The extent of the banking scandal and the latest report on a High Yield Portfolio.
With the resignation of Bob Diamond, the rate-fixing scandal has been high on the agenda again this week. One of the main questions obviously is -- just how widespread might the problem be?
It's probably not limited to Barclays. As a BusinessWeek article reported, US and UK authorities are pursuing "sanctions in a global investigation of more than a dozen lenders". But what about all the other banks?
JakNife -- a banker by profession, (and a dedicated foe of financial scams and swindles of all forms) -- wanted to put that into some context:
"[The article] suggests that another 6 are implied to have done the same thing, which (noting that Barclays would be 7) is 11 short of "all". So on the face of it less than 40% of the banks that contribute to LIBOR are implicated and of course we shouldn't forget (unless of course we want to appear to be biased) that there are hundreds of other banks outside of the LIBOR panel.
"Did I say that not all banks are Barclays, that we are not all Bob Diamond and that there are very few of us that actually are vampire squids?"
(Which is rather unfair on vampire squid, as they're actually relatively harmless.)
Unsurprisingly, there followed a lot of more-or-less heated discussion of just how much of the banking profession might be considered "corrupt", which seemed to range from blaming a handful of banks, to a condemnation of "the level of misconduct, criminality and lack of basic integrity" exhibited by the whole profession.
Round-up regular -- and ex-investment banker -- avidya chimed in:
"This won't be popular to say, but in some ways all this hand wringing over LIBOR manipulation seems pretty strange to anybody who’s operated much in money markets. ... anybody even vaguely close to money markets knew back in 2007-8 that LIBOR was being reported at artificially low levels... The people who knew this certainly included the BoE and the regulators, none of whom wanted LIBOR to be reported at the true levels because of what that would have said about the funding strains in the system.
"... But I think the real issue here is not really about LIBOR, it’s what it says about the way banks operate. In my experience Barclays is an extreme example of this. It’s that banks act as short term profit maximizers and many are increasingly dominated by an investment banking culture which emphasizes maximizing profit from own account transactions rather than acting as agents in the longer term interests of customers."
To be closely followed by CasperCCC, speaking for the non-investment bankers among us:
"I think that the anger might be because it seems to confirm what so many suspect. That there is a small number of people who lie and cheat, who think that rules are for other people, who behave in an utterly amoral way, and with the sole interest being in making themselves even richer than they already are. 99% of people are locked out of this world.
"Comments that read a lot like "I don't know why they're all getting so het up about it - in the industry, we all knew it was totally rotten" doesn't help that perception. It tends to confirm the perception that there's a small cabal of insiders who are playing by different rules to the rest of us. Pointing out that the regulators must have known about it really, really doesn't help. When even the people who set the rules don't care that the rules are being broken, the people who don't have a Bloomberg screen are left feeling pretty impotent, and pretty angry."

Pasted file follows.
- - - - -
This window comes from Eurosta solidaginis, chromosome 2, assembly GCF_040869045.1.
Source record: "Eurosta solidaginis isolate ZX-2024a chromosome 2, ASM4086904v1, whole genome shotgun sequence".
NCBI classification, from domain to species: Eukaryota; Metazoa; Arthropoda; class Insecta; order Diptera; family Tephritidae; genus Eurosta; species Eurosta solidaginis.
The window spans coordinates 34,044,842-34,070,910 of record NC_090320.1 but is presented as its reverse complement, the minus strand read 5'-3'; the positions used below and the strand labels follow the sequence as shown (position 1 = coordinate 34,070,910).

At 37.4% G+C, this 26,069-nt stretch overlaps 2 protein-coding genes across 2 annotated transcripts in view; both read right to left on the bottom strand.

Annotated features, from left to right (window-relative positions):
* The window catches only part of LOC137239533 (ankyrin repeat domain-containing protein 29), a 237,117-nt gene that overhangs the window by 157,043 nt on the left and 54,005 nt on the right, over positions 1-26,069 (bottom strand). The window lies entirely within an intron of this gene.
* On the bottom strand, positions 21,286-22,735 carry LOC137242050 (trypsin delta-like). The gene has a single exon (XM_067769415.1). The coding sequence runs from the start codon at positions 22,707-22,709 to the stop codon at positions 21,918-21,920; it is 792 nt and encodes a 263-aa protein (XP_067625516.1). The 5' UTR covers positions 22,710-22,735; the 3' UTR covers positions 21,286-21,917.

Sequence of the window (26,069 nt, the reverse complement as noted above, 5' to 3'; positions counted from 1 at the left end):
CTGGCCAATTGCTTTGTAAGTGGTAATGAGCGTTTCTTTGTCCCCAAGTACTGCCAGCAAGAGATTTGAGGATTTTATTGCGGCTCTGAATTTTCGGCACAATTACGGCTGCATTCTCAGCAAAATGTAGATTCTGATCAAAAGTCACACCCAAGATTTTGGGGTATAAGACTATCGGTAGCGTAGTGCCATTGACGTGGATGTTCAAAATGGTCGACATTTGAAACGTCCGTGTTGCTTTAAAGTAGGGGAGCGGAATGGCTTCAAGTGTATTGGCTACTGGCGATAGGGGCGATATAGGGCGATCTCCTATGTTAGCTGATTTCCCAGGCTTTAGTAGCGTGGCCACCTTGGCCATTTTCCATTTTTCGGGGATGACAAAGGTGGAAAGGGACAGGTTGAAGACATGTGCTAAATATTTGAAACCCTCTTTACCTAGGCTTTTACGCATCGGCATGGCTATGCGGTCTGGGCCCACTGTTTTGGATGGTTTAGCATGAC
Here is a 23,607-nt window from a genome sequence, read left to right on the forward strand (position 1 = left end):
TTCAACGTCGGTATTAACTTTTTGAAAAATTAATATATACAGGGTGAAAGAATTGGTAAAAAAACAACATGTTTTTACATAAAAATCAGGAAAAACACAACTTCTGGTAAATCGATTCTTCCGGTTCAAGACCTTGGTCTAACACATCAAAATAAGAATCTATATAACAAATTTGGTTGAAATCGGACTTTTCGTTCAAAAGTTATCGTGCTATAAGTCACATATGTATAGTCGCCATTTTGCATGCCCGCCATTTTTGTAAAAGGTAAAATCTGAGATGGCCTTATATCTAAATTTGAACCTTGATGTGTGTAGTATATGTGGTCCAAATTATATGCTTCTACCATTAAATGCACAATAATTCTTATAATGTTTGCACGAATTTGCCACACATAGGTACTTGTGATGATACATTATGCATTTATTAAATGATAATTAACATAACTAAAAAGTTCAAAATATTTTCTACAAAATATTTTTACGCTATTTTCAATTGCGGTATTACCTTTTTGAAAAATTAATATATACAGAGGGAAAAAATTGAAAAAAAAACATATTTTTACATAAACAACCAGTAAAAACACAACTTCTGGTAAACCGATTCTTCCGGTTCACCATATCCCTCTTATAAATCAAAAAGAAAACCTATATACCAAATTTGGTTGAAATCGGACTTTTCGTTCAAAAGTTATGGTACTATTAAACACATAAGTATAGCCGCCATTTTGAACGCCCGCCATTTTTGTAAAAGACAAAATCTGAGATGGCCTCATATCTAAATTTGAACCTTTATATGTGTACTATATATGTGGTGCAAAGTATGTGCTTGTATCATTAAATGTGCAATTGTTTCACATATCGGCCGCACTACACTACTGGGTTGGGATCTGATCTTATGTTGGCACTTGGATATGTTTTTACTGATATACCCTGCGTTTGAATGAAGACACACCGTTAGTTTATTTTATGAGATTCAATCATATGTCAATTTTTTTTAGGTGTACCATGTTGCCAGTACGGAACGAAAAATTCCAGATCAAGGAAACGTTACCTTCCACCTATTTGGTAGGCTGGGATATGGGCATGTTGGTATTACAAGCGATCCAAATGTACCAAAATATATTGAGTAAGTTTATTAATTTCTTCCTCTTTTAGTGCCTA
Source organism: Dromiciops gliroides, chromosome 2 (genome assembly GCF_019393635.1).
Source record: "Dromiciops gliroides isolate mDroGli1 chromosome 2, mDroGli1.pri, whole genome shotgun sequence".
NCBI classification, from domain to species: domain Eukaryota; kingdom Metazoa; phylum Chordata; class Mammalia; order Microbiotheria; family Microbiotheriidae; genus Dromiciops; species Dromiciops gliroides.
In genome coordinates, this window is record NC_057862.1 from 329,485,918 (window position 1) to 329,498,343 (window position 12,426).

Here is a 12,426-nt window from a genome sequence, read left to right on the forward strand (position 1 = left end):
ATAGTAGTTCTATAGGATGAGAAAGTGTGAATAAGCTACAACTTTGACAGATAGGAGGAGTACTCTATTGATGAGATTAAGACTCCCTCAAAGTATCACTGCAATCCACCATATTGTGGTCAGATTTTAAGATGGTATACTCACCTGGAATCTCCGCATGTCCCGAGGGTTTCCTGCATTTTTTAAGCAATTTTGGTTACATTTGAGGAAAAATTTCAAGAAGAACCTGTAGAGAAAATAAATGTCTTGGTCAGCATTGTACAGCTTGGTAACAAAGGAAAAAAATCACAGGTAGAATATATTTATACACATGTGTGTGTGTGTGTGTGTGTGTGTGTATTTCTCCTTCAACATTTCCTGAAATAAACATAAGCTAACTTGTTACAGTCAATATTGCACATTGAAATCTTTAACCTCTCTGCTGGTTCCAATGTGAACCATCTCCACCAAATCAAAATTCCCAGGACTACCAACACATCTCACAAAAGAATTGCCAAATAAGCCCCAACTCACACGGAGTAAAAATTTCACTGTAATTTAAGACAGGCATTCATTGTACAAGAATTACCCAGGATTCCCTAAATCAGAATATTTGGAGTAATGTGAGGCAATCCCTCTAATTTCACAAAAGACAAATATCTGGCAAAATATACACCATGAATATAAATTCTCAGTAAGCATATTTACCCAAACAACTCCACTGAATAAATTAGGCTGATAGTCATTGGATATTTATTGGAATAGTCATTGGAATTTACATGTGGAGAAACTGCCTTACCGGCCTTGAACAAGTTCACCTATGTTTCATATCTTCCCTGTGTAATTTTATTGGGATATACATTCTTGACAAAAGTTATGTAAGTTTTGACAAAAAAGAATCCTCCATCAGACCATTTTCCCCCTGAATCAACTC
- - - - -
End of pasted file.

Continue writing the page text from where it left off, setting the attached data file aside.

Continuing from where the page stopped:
And with a parliamentary enquiry in to the rate-fixing scandal now agreed to, the debate just looks likely to run and run...
A bad year -- but hope for the future
High Yield Portfolio (HYP) stalwart Gengulphus was back with the "Year 4 report" on his demonstration HYP. So how's it all gone over the past 12 months? Sadly, not so well:
"All in all, not a very good year's relative performance. As noted above, I believe it's mainly due to Aviva, FirstGroup and Tesco. None of them has done anything seriously wrong on the dividend front yet during this portfolio's ownership period - all increased their dividends, though FirstGroup's dividend cover is starting to look suspect (1.7 times according to the company, but that's using adjusted EPS) and Aviva and Tesco only sub-inflation 2%ish increases. But clearly the market has taken a dislike to them. Whether that dislike is justified remains to be seen, but in the meantime it has had its inevitable effect on capital value."
But there are grounds for hope, looking ahead
"The FTSE350HY [a nominal index of companies in the FTSE350 that rate as high-yielders] has significantly outperformed the FTSE100 over the last year. Specifically, the total return version of the former has risen from 4021.22 in the year 3 report to 4215.67, a 4.8% rise, while the corresponding change for the latter is from 3838.64 to 3799.17, a 1.0% fall. This particular HYP hasn't really managed to benefit from that outperformance due to Aviva, FirstGroup and Tesco, but hopefully it bodes well for other HYPs outperforming the indices."
Maybe you're thinking of starting your own HYP? If you are, in a post variously described as "super", "fantastic" and "very helpful", Luniversal provided his personal guide to the "HYP's midsummer sale":
"If I were buying for a HYP, and I soon may be, these fifty-seven shares are where I would direct my researches. Like other retailers, Mr Market is becoming desperate to shift inventory; since beginning to look at high yielders systematically two or three years ago, I have not found so many bargains for starting income streams."
So what are the fifty-seven shares? You'll have to read his post to find out.
Truth in advertising
Advertising is another profession that's often derided for its 'flexible relationship' with the truth.
But, as squiffs posted this week, sometimes it gets it absolutely spot on.
Last week's round-up: A Postcard From Greece